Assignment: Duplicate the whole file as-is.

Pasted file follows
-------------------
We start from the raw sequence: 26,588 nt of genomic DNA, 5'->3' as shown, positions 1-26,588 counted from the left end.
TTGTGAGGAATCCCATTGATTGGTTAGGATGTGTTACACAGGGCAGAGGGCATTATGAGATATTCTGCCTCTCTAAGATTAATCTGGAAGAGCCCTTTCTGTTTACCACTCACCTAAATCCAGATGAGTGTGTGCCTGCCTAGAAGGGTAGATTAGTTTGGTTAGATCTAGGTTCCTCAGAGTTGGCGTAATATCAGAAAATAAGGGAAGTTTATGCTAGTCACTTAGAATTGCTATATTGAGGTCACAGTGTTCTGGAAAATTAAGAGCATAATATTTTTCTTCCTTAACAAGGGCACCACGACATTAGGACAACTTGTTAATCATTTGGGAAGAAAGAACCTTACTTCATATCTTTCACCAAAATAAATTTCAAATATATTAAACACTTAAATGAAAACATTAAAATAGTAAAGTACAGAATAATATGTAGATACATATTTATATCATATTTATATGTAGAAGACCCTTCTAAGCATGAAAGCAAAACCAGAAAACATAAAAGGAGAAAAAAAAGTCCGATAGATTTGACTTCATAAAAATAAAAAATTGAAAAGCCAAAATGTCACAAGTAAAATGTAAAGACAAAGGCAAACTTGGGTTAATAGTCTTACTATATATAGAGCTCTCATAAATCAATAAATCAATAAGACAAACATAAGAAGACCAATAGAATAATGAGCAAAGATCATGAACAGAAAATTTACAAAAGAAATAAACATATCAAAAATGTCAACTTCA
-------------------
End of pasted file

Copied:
We start from the raw sequence: 26,588 nt of genomic DNA, 5'->3' as shown, positions 1-26,588 counted from the left end.
TTGTGAGGAATCCCATTGATTGGTTAGGATGTGTTACACAGGGCAGAGGGCATTATGAGATATTCTGCCTCTCTAAGATTAATCTGGAAGAGCCCTTTCTGTTTACCACTCACCTAAATCCAGATGAGTGTGTGCCTGCCTAGAAGGGTAGATTAGTTTGGTTAGATCTAGGTTCCTCAGAGTTGGCGTAATATCAGAAAATAAGGGAAGTTTATGCTAGTCACTTAGAATTGCTATATTGAGGTCACAGTGTTCTGGAAAATTAAGAGCATAATATTTTTCTTCCTTAACAAGGGCACCACGACATTAGGACAACTTGTTAATCATTTGGGAAGAAAGAACCTTACTTCATATCTTTCACCAAAATAAATTTCAAATATATTAAACACTTAAATGAAAACATTAAAATAGTAAAGTACAGAATAATATGTAGATACATATTTATATCATATTTATATGTAGAAGACCCTTCTAAGCATGAAAGCAAAACCAGAAAACATAAAAGGAGAAAAAAAAGTCCGATAGATTTGACTTCATAAAAATAAAAAATTGAAAAGCCAAAATGTCACAAGTAAAATGTAAAGACAAAGGCAAACTTGGGTTAATAGTCTTACTATATATAGAGCTCTCATAAATCAATAAATCAATAAGACAAACATAAGAAGACCAATAGAATAATGAGCAAAGATCATGAACAGAAAATTTACAAAAGAAATAAACATATCAAAAATGTCAACTTCA